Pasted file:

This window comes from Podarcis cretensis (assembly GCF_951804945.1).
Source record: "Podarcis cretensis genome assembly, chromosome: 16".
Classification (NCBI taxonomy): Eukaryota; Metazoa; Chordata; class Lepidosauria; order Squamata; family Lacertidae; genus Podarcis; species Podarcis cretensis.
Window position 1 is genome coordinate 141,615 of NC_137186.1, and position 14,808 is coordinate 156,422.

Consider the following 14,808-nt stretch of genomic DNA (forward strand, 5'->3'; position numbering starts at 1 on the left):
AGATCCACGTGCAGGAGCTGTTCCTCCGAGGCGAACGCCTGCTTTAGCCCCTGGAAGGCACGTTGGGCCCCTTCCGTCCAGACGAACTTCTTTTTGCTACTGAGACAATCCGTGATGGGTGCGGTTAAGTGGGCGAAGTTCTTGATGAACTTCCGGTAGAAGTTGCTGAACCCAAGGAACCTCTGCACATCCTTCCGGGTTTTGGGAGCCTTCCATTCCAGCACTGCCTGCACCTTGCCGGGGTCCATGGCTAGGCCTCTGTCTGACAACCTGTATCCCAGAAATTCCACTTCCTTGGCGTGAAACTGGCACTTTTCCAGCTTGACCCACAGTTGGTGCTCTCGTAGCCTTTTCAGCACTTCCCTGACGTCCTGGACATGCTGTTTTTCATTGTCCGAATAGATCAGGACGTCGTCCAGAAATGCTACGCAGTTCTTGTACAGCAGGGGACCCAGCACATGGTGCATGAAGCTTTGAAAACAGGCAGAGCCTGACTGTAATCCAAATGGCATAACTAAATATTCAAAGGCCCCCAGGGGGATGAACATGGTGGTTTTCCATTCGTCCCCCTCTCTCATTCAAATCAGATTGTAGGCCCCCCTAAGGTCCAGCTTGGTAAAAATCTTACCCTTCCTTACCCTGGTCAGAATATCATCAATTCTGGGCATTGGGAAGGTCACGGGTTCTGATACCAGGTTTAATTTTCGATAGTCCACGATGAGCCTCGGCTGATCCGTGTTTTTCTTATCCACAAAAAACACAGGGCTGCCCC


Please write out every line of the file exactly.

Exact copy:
This window comes from Podarcis cretensis (assembly GCF_951804945.1).
Source record: "Podarcis cretensis genome assembly, chromosome: 16".
Classification (NCBI taxonomy): Eukaryota; Metazoa; Chordata; class Lepidosauria; order Squamata; family Lacertidae; genus Podarcis; species Podarcis cretensis.
Window position 1 is genome coordinate 141,615 of NC_137186.1, and position 14,808 is coordinate 156,422.

Consider the following 14,808-nt stretch of genomic DNA (forward strand, 5'->3'; position numbering starts at 1 on the left):
AGATCCACGTGCAGGAGCTGTTCCTCCGAGGCGAACGCCTGCTTTAGCCCCTGGAAGGCACGTTGGGCCCCTTCCGTCCAGACGAACTTCTTTTTGCTACTGAGACAATCCGTGATGGGTGCGGTTAAGTGGGCGAAGTTCTTGATGAACTTCCGGTAGAAGTTGCTGAACCCAAGGAACCTCTGCACATCCTTCCGGGTTTTGGGAGCCTTCCATTCCAGCACTGCCTGCACCTTGCCGGGGTCCATGGCTAGGCCTCTGTCTGACAACCTGTATCCCAGAAATTCCACTTCCTTGGCGTGAAACTGGCACTTTTCCAGCTTGACCCACAGTTGGTGCTCTCGTAGCCTTTTCAGCACTTCCCTGACGTCCTGGACATGCTGTTTTTCATTGTCCGAATAGATCAGGACGTCGTCCAGAAATGCTACGCAGTTCTTGTACAGCAGGGGACCCAGCACATGGTGCATGAAGCTTTGAAAACAGGCAGAGCCTGACTGTAATCCAAATGGCATAACTAAATATTCAAAGGCCCCCAGGGGGATGAACATGGTGGTTTTCCATTCGTCCCCCTCTCTCATTCAAATCAGATTGTAGGCCCCCCTAAGGTCCAGCTTGGTAAAAATCTTACCCTTCCTTACCCTGGTCAGAATATCATCAATTCTGGGCATTGGGAAGGTCACGGGTTCTGATACCAGGTTTAATTTTCGATAGTCCACGATGAGCCTCGGCTGATCCGTGTTTTTCTTATCCACAAAAAACACAGGGCTGCCCC